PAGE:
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Journey of a Screenwriter
Wednesday, August 5, 2009
RIP Blake Snyder
A few years ago I was struggling to make any headway at all in my career. A friend suggested I read Save the Cat by Blake Snyder. He called it the best screenwriting book he'd ever read. I decided one more screenwriting book in the library wouldn't hurt so I bought it. The first thing I noticed was that Blake had actually written a movie I'd heard of, Blank Check. This was advice from somebody who had navigated the labyrinth of Hollywood and had come up with a million dollar sale. I read everything in the book, did all the exercises, came up with a few loglines. Somehow I got his email address (I think my friend gave it to me or I looked it up online) and sent him my loglines. I was shocked when he responded in just a few days. And it wasn't a standard boilerplate criticism about how I needed to study the craft more (and should probably attend his next seminar for a low reduced rate!) No, he just came out and told me what he honestly thought. He even gave me his cell number so we could discuss it some more! I called and I found him warm and supportive and eager to discuss my not so brilliant career. Then he gave me the best piece of advice I ever received about screenwriting. He asked me what my best script was. I tried to explain it to him but it didn't fit neatly into a logline. He asked me, "Are you writing for yourself or are you writing to sell?" That was the light bulb finally going on in my head. After that I was laser focused on creating projects that could sell. A few months after that conversation I got my representation. My reps took one of my scripts to the Disney Channel (passed because it was too much like a previous movie), they had me turn another of my scripts into a novel which is making the rounds, and I've more projects in the wings. I may not have crossed that finish line but I'm no longer stalled and wondering what the hell I should do. And in a very real sense I owe so much of it to Blake.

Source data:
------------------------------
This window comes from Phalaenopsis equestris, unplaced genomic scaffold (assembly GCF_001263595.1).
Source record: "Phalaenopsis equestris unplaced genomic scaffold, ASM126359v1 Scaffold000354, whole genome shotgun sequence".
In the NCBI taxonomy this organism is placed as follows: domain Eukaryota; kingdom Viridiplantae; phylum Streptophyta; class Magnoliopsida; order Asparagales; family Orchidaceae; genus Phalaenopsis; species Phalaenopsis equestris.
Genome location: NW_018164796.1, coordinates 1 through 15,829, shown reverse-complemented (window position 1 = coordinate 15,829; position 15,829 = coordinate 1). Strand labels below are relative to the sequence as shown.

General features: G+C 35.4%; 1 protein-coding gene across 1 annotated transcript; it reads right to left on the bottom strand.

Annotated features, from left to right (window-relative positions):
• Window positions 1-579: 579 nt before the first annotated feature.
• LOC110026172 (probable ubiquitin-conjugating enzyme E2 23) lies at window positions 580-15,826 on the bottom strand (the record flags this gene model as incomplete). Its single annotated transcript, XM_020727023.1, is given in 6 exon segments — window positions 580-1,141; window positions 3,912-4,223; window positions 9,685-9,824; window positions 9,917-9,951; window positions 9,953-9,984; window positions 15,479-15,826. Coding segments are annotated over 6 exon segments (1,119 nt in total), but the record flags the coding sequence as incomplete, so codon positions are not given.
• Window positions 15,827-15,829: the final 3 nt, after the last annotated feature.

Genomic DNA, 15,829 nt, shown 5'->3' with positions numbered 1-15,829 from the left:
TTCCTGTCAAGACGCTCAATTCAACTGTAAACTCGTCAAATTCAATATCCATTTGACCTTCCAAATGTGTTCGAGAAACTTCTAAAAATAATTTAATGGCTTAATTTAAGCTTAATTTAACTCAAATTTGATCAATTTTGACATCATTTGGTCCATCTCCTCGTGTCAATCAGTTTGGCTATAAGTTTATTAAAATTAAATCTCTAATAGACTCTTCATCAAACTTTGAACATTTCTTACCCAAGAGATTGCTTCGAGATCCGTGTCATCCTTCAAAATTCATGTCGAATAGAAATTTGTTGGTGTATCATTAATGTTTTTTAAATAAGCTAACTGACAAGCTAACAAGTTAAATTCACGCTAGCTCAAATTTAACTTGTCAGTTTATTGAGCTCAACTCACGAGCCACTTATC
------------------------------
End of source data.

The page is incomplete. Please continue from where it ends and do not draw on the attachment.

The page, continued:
I'm sorry I'll never get to thank him properly. I'm sorry for people who are just now discovering his book. They won't have the opportunity to talk and communicate with the witty and generous man behind the beat sheet.
I just exchanged emails with him two weeks ago. Our exchange ended like this:
BLAKE: Really appreciate your support! You da man!!
ME: No. You da man!
BLAKE: :) Ha! Thanks!!
Robert McKee never called me da man.
I will miss Blake Tremendously.
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